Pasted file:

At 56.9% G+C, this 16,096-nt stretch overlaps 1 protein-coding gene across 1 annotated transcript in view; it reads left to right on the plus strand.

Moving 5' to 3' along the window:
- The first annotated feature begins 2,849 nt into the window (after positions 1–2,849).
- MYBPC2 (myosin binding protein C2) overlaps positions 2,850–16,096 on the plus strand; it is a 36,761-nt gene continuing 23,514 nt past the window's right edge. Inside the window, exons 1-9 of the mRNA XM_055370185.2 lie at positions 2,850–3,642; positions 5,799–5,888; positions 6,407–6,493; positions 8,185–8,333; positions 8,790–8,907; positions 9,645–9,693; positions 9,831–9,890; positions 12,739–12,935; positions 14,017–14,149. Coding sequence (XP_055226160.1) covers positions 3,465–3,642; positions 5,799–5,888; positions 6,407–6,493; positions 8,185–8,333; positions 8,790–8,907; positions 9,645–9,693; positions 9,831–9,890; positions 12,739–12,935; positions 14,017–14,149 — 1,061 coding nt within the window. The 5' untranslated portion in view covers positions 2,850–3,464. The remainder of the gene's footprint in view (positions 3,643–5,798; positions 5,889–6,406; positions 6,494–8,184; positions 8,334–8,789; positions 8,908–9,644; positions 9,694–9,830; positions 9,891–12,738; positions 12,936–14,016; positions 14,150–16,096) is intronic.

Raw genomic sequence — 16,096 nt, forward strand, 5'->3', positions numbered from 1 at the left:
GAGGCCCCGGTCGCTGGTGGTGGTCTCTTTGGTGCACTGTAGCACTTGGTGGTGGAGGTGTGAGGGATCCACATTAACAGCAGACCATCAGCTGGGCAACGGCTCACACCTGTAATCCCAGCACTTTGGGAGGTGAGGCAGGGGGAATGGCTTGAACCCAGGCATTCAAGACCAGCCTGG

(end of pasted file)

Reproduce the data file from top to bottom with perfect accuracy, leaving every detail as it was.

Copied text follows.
At 56.9% G+C, this 16,096-nt stretch overlaps 1 protein-coding gene across 1 annotated transcript in view; it reads left to right on the plus strand.

Moving 5' to 3' along the window:
- The first annotated feature begins 2,849 nt into the window (after positions 1–2,849).
- MYBPC2 (myosin binding protein C2) overlaps positions 2,850–16,096 on the plus strand; it is a 36,761-nt gene continuing 23,514 nt past the window's right edge. Inside the window, exons 1-9 of the mRNA XM_055370185.2 lie at positions 2,850–3,642; positions 5,799–5,888; positions 6,407–6,493; positions 8,185–8,333; positions 8,790–8,907; positions 9,645–9,693; positions 9,831–9,890; positions 12,739–12,935; positions 14,017–14,149. Coding sequence (XP_055226160.1) covers positions 3,465–3,642; positions 5,799–5,888; positions 6,407–6,493; positions 8,185–8,333; positions 8,790–8,907; positions 9,645–9,693; positions 9,831–9,890; positions 12,739–12,935; positions 14,017–14,149 — 1,061 coding nt within the window. The 5' untranslated portion in view covers positions 2,850–3,464. The remainder of the gene's footprint in view (positions 3,643–5,798; positions 5,889–6,406; positions 6,494–8,184; positions 8,334–8,789; positions 8,908–9,644; positions 9,694–9,830; positions 9,891–12,738; positions 12,936–14,016; positions 14,150–16,096) is intronic.

Raw genomic sequence — 16,096 nt, forward strand, 5'->3', positions numbered from 1 at the left:
GAGGCCCCGGTCGCTGGTGGTGGTCTCTTTGGTGCACTGTAGCACTTGGTGGTGGAGGTGTGAGGGATCCACATTAACAGCAGACCATCAGCTGGGCAACGGCTCACACCTGTAATCCCAGCACTTTGGGAGGTGAGGCAGGGGGAATGGCTTGAACCCAGGCATTCAAGACCAGCCTGG